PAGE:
Nevertheless, data gathered this way can be compelling to the human eye, enriched with a whole life of experiences. Through their experience, humans are able to have a fairly easy time in generalizing an image of a dot-composed car into a car, or a tree composed of dots into an actual understanding of a tree.
But what comes with little to no trouble to humans poses a significant challenge for computers, effectively limiting usage of point cloud data. Or, at least, leaving engineers with a significant challenge to solve.
Challenges with Lidar Point Cloud processing (and how we solve them at Tooploox)
With point cloud technology, there are multiple benefits, yet they come with challenges that are hard to overcome.
Raw lidar data is a massive file with point sets that contain information about objects in a 3D space. Thus, storing this data and transferring it, whether to the data warehouse or a processing point, is troublesome.
How we’ve solved it:
By using neural networks that encode the 3D point cloud into a multidimensional vector, Tooploox specialists managed to significantly reduce the size of the file required to be transferred. In practice, using compact binary descriptors for 3D point clouds means that we are able to code the entire point cloud into an astonishing 128 bits. The research is available on Arxiv:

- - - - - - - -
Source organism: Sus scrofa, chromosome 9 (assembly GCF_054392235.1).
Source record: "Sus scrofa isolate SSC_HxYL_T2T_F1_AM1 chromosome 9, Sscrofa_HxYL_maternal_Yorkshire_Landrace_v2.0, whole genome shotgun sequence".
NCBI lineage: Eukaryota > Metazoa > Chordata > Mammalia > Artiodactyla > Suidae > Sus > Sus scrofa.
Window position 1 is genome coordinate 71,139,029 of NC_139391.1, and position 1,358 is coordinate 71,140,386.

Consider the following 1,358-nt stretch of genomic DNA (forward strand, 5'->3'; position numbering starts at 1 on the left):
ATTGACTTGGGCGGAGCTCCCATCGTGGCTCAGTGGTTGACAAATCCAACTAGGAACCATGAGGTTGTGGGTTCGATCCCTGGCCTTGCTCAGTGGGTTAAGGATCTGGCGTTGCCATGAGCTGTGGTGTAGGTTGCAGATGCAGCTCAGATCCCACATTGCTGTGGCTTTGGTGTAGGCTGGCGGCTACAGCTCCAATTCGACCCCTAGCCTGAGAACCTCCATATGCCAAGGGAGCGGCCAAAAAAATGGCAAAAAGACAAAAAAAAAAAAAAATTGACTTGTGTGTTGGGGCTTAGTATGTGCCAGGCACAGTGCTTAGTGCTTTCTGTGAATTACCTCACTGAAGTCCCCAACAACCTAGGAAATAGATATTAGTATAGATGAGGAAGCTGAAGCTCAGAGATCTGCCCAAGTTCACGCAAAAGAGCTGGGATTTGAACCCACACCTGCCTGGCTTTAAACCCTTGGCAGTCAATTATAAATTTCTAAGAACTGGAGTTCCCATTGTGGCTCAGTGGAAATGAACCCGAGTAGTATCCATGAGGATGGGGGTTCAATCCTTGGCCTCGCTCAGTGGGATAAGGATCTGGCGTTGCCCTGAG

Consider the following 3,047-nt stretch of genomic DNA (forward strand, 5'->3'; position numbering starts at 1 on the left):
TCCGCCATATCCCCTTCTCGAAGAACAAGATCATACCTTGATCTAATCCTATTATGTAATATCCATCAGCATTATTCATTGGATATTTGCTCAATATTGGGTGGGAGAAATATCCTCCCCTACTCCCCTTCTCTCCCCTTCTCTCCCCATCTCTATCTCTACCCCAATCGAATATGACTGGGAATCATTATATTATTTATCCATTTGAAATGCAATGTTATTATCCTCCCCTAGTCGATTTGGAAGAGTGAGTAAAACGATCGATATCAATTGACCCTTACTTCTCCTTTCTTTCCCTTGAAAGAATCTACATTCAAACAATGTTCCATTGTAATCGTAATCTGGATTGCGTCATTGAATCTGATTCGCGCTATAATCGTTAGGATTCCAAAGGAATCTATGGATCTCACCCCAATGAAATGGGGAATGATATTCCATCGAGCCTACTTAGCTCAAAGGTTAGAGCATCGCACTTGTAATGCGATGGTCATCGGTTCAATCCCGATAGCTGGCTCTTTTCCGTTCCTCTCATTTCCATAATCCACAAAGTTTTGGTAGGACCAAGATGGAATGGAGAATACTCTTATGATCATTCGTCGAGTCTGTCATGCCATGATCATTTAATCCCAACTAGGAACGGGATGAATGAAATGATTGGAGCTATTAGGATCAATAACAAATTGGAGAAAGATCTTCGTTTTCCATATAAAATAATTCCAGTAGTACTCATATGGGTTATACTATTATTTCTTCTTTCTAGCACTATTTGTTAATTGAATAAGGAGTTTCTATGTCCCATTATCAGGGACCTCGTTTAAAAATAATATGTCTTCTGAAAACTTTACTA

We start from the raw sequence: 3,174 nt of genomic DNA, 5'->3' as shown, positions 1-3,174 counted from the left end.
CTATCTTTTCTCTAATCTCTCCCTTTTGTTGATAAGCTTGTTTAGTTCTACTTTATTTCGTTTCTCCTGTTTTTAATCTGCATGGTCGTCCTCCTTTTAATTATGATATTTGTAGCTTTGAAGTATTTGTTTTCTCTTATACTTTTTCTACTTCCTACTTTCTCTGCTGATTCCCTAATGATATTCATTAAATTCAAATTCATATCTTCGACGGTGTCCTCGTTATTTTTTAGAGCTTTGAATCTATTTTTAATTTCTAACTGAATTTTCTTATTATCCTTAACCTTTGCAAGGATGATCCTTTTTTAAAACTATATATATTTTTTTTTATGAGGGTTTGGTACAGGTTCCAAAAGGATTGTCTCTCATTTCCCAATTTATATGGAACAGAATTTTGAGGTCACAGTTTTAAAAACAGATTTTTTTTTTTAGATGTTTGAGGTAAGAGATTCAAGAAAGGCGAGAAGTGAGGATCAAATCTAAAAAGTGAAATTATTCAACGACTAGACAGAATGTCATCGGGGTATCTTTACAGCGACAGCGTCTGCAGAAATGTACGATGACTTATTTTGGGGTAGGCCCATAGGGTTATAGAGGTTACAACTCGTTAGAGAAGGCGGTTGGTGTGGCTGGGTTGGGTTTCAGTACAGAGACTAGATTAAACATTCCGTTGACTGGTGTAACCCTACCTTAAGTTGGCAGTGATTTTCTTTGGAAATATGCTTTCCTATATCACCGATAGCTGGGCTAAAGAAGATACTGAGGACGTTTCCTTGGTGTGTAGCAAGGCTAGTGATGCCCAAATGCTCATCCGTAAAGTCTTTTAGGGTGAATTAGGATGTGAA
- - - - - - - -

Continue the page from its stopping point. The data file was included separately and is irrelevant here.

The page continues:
Massive data is also hard to process – immense computing power is required to analyze or process the file or a group of files. When combined with the large storage required to work with this type of data, the process gets costly. And rising costs reduce the profitability of point cloud data usage.
How we’ve solved it:
The multidimensional vector produced by the encoder neural network designed by Tooploox specialists is completely incomprehensible for humans, but it is entirely processable for machines. It can be compared to a situation where a computer is working on a compressed file.
So when using the Tooploox-designed technology, it is possible to process point cloud data on-site with significantly reduced computing power and storage. We are not only capable of encoding 3D shapes into compact representations, but also making further use of them in solving classification and retrieval tasks.